First Lady Laura Bush Discusses Post-White House Agenda with American Libraries

First Lady Laura Bush, from the March 19 interview

First Lady Laura Bush Discusses Post–White House Agenda with American Libraries

In an exclusive interview at the White House March 19, First Lady Laura Bush told American Libraries that she would definitely play a role in the establishment of her husband’s presidential library at Southern Methodist University in Dallas. “I’m really looking forward to being actively involved in the building of it,” she said. “I think there will be a very good opportunity for me to continue all the things I’ve already done around libraries and literacy.” The first librarian ever to be First Lady of the United States, Mrs. Bush also talked about how her profession influenced her own initiatives and will continue to do so when President George W. Bush’s term ends next January 20.

“We have a very good architect,” the First Lady said of the chosen design firm, Robert A.M. Stern Architects, pointing out that she would be working with the National Archives and Records Administration, which oversees presidential libraries, “to develop everything that surrounds the papers,” including matters of conservation and access and “the ways that the papers are cataloged and put together.”

The First Lady noted that she is particularly taken with President Bush’s idea that the library serve as an “institute for freedom” and sees it as an opportunity to address the issues of “international global literacy and especially the gender differences that have kept many women from being educated.” Her initiatives as First Lady have focused on helping America’s youth, education, Gulf Coast school rebuilding, women’s health and wellness, books and authors, and other issues central to librarianship.

Did her training and experience as a librarian help prepare her in any way for the role of First Lady? “It really did,” Bush replied. “And I would have never really thought of it before, but both the experience I had of reading to children over and over and over, and storytelling, were really excellent training for giving speeches.” She added that education and even economic power are issues associated with literacy. “All the advantages that a good reader has over a nonreader end up being very, very important issues in our country,” and internationally, she noted, particularly with regard to the rights of women to go to school.

The First Lady also discussed the Laura Bush Foundation for America’s Libraries, which she founded in 2002 largely to support school districts with inadequate funding for library materials. “We give to over a hundred schools a year,” Bush said. “They’re not big grants; they’re $5,000 to $10,000, but in many cases they double the school library budget for books for that year. And the grants are written to ask for something specific, whatever they might need that supports the curriculum or supports the school body population, maybe books in Spanish.”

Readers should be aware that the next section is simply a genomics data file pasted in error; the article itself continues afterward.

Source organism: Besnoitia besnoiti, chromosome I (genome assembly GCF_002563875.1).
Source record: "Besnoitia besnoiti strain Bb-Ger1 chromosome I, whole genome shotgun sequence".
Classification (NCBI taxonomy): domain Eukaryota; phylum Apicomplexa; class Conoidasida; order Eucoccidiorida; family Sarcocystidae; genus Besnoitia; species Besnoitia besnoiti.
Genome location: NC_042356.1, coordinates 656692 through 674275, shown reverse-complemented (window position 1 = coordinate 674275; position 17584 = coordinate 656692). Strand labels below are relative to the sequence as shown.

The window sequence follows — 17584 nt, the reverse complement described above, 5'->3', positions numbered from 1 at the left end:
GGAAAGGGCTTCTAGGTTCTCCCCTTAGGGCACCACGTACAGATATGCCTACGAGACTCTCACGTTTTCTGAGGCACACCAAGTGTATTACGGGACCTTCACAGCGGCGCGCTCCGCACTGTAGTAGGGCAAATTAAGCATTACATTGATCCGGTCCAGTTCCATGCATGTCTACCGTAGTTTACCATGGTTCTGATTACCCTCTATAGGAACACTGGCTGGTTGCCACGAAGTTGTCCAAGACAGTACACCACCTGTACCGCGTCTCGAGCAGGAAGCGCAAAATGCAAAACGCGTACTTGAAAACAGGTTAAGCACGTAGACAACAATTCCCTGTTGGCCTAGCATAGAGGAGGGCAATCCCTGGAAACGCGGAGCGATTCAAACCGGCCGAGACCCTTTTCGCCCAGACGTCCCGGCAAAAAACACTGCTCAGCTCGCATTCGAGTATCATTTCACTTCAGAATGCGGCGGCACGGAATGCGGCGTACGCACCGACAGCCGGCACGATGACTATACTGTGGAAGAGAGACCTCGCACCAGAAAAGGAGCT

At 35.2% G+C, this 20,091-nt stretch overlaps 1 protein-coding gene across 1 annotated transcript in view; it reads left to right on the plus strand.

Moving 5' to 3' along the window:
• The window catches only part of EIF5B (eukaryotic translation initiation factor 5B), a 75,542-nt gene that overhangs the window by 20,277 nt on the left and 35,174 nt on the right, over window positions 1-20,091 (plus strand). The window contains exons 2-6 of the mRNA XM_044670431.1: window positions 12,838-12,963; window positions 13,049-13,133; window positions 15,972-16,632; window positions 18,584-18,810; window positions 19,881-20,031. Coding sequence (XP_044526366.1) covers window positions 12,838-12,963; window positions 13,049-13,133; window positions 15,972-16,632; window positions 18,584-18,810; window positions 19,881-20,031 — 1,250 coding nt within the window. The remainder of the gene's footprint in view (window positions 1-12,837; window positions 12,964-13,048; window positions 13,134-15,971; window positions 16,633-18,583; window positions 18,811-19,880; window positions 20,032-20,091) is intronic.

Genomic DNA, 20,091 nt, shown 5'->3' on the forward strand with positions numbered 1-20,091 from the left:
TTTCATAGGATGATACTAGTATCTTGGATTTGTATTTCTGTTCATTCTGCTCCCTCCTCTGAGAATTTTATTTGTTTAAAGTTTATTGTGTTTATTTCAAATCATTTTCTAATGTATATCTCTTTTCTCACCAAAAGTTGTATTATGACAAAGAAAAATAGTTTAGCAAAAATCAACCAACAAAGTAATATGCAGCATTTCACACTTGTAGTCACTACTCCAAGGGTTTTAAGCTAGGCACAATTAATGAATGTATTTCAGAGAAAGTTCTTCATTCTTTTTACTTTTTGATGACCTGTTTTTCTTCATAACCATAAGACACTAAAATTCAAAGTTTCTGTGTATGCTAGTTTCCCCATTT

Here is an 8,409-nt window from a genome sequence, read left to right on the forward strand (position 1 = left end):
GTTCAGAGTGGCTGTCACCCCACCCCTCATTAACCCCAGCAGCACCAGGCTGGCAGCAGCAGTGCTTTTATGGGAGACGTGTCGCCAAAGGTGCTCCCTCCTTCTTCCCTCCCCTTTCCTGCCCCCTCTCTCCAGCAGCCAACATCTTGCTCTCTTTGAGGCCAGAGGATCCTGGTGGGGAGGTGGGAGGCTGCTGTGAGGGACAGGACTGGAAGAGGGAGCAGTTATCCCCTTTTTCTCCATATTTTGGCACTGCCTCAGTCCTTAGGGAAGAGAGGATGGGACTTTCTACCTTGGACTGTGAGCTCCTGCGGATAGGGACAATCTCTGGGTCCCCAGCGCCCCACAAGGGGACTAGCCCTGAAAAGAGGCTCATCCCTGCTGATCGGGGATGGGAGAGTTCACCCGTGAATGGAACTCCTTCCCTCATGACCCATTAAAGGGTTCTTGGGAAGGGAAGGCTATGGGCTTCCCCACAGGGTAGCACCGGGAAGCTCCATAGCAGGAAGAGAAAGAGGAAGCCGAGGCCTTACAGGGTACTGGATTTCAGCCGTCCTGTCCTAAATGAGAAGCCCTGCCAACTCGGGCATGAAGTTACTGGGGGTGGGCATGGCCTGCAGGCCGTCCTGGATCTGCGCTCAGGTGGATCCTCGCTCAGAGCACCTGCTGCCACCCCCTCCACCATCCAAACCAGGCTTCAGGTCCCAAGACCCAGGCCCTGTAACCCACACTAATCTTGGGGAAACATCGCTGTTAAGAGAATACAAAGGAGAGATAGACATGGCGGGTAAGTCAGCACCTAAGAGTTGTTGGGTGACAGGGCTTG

In addition to providing materials for underfunded schools, aiding schools destroyed by Hurricane Katrina in 2005 has been the foundation accomplishment that she is most proud of. Over $3.7 million has gone to 52 schools across the Gulf Coast, she said, “and these are big amounts of money, from $50,000 to $150,000 for whole collections, because people don’t realize how expensive a whole library collection is. And a basic elementary collection probably costs about $50,000, a start-up collection. And of course a high school library could cost $150,000 or more,” Bush said.

Throughout the interview, the First Lady emphasized the importance of books, reading, and school library media centers. “We should really do whatever we can to reach out to people and let them know that there are ways to learn to read,” she said, citing libraries and books as “important to a democracy and so important to our society that it just seems natural that we would try to promote books in any way we could.”

Asked if she had given any thought to running for public office when her stint as First Lady ends, she replied, “No, I won’t be running for public office. But I look forward to working in our new hometown—our old hometown that we’re going to go back to—on a lot of different issues.” Bush said she wanted “to thank librarians who work every single day to make sure people have access to every kind of information—for free. . . . It’s important for our country, and it’s important for democracy, and it’s just very personally important for individuals.”

An American Libraries Focus videocast as well as a transcript of the interview with Laura Bush are available on the American Libraries website. Editor in Chief Leonard Kniffel conducted the interview in the White House Library.

Posted on March 21, 2008. Discuss.